A smile flickered across Aijalon Gomes' face as he hugged former U.S. President Jimmy Carter and boarded a plane for Boston on Friday, seven months after his arrest in North Korea.
Carter flew to the North Korean capital, Pyongyang, this week on a private mission to secure a pardon for the 31-year-old American.
North Korean leader Kim Jong Il granted Carter's request to "leniently forgive" Gomes, the official Korean Central News Agency reported, and Carter and Gomes were due back in Boston later Friday for a reunion with his mother, Carter's spokeswoman Deanna Congileo said in Atlanta.
There was no indication that Kim — who was making a surprise trip to China this week — met with Carter as widely anticipated.
In Washington, the State Department welcomed the news of Gomes' release. We "are relieved that he will soon be safely reunited with his family," spokesman P.J. Crowley said.
Gomes was the fourth American in a year arrested for trespassing in North Korea, a communist nation that fought against the U.S. during the 1950-53 Korean War and does not have diplomatic relations with Washington.
Journalists Laura Ling and Euna Lee were arrested last March and released only after former President Bill Clinton made a similar trip to Pyongyang to plead for their freedom.
Activist Robert Park deliberately crossed into the country from China in December but was expelled some 40 days later after issuing an apology carried by North Korean state media.
Aijalon Gomes (pronounced EYE-jah-lahn GOHMS), who had been teaching English in South Korea, attended rallies in Seoul in January calling for Park's release. He was arrested in North Korea just two weeks later.
In April, he was sentenced to eight years of hard labor and fined 70 million won — more than $600,000 — for sneaking into the country illegally and committing a "hostile act."
There were concerns about Gomes' health. Last month, North Korean media said Gomes attempted suicide, "driven by his strong guilty conscience, disappointment and despair at the U.S. government that has not taken any measure for his freedom."
A U.S. delegation tried unsuccessfully in a secret visit to Pyongyang earlier this month to secure his release, Crowley said last week.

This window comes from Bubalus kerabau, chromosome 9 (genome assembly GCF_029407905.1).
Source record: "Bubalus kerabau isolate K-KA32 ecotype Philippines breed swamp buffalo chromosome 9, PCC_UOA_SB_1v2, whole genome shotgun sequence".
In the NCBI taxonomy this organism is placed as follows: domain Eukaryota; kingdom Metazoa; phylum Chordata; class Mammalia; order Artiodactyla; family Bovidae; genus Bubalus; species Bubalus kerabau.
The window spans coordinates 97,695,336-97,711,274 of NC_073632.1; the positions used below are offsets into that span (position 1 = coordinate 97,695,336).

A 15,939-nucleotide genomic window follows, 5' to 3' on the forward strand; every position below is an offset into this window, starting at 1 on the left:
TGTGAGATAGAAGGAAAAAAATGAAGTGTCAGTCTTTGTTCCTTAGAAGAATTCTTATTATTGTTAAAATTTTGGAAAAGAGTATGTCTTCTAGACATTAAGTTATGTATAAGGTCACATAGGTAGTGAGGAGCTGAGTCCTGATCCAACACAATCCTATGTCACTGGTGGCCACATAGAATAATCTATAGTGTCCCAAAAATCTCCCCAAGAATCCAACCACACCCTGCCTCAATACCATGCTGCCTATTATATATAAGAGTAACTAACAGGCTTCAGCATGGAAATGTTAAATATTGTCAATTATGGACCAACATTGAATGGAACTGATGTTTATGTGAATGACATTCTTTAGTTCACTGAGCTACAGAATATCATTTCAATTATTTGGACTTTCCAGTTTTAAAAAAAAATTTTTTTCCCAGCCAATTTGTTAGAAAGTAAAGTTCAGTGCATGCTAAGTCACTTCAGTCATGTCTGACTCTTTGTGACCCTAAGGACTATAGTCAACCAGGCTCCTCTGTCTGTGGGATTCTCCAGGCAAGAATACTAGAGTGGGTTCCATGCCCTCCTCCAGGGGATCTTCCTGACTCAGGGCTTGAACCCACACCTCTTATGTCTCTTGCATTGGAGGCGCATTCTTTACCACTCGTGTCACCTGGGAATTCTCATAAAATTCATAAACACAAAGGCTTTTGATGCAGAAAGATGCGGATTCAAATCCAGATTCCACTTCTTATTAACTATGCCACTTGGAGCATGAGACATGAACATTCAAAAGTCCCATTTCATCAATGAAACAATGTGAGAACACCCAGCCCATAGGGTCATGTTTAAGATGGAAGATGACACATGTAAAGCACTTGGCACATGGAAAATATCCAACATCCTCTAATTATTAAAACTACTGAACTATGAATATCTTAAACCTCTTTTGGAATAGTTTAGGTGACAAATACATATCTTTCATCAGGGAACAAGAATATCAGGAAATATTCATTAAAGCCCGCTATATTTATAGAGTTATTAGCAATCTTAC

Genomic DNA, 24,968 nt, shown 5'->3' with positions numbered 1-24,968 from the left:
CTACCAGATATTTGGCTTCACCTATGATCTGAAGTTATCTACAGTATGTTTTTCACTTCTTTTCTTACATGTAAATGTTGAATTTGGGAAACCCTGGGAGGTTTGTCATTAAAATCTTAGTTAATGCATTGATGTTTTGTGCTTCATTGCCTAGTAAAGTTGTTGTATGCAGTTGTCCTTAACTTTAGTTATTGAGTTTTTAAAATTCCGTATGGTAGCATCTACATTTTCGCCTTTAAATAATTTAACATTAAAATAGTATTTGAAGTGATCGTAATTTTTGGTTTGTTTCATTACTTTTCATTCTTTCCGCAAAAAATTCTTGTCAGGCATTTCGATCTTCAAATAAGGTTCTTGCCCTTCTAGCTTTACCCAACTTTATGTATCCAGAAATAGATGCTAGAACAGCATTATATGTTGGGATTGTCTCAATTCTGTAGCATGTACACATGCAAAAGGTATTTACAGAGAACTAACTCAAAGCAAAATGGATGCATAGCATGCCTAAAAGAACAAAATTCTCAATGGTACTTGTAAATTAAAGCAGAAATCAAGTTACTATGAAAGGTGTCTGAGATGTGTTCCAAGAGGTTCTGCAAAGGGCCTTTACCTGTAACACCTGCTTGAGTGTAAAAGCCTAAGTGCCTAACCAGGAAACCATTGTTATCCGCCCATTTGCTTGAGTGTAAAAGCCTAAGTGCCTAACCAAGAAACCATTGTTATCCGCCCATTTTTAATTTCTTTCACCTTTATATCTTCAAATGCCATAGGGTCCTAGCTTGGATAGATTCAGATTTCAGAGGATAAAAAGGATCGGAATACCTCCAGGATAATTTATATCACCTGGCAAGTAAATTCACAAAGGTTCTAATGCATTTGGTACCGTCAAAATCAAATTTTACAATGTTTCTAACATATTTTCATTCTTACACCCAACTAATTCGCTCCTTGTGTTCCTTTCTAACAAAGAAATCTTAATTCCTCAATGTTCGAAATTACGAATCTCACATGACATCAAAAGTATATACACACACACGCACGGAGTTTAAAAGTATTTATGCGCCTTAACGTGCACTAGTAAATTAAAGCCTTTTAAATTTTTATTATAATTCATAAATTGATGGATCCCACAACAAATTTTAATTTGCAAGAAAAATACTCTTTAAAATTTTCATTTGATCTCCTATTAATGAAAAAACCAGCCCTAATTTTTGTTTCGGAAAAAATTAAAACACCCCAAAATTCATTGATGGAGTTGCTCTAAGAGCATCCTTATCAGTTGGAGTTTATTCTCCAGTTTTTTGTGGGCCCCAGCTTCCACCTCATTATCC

This week's decision to "set free the illegal entrant is a manifestation of (North Korea's) humanitarianism and peace-loving policy," KCNA said.
On Friday, Gomes looked markedly thin but relieved. He was dressed in a striped polo shirt and slacks in footage from the tarmac aired by broadcaster APTN in Pyongyang.
Footage showed a young North Korean girl giving Carter a snappy salute and a bouquet. Carter returned the salute, gave her a hug and kiss, and paused to pose with her for a photo.
Top North Korean nuclear envoy Kim Kye Gwan and senior diplomat Ri Gun shook Carter's hand and then waved as the plane took off in a drizzling rain.
The Carter Center, the Atlanta-based organization founded by Carter and his wife, Roslynn, and U.S. officials have emphasized that the ex-president's trip was a private humanitarian mission. Still, such visits have in the past provided an opportunity for unofficial diplomacy.
KCNA said Carter met with North Korea's No. 2 official, Kim Yong Nam, who relayed Pyongyang's interest in resuming the six-nation disarmament talks and reiterated the regime's commitment to denuclearization.
Carter and his party also held "an openhearted discussion" with North Korea's foreign minister and the vice foreign minister for U.S. affairs, on their countries' relations as well as denuclearization, the news agency said.
Six-nation nuclear talks have been stalled since North Korea walked away from the disarmament process last year.
Pyongyang, believed to have enough weaponized plutonium for a half-dozen atomic bombs in addition to a uranium-enrichment program, routinely cites the U.S. military and nuclear threat as a main reason behind its need for nuclear weapons.
Washington maintains 28,500 troops in South Korea to protect the longtime ally.
Carter met with Kim's father, late President Kim Il Sung, during a 1994 visit — friendly talks that led to a landmark nuclear disarmament pact.
Associated Press writers Carol Druga in Atlanta and Matthew Lee in Washington contributed to this report.
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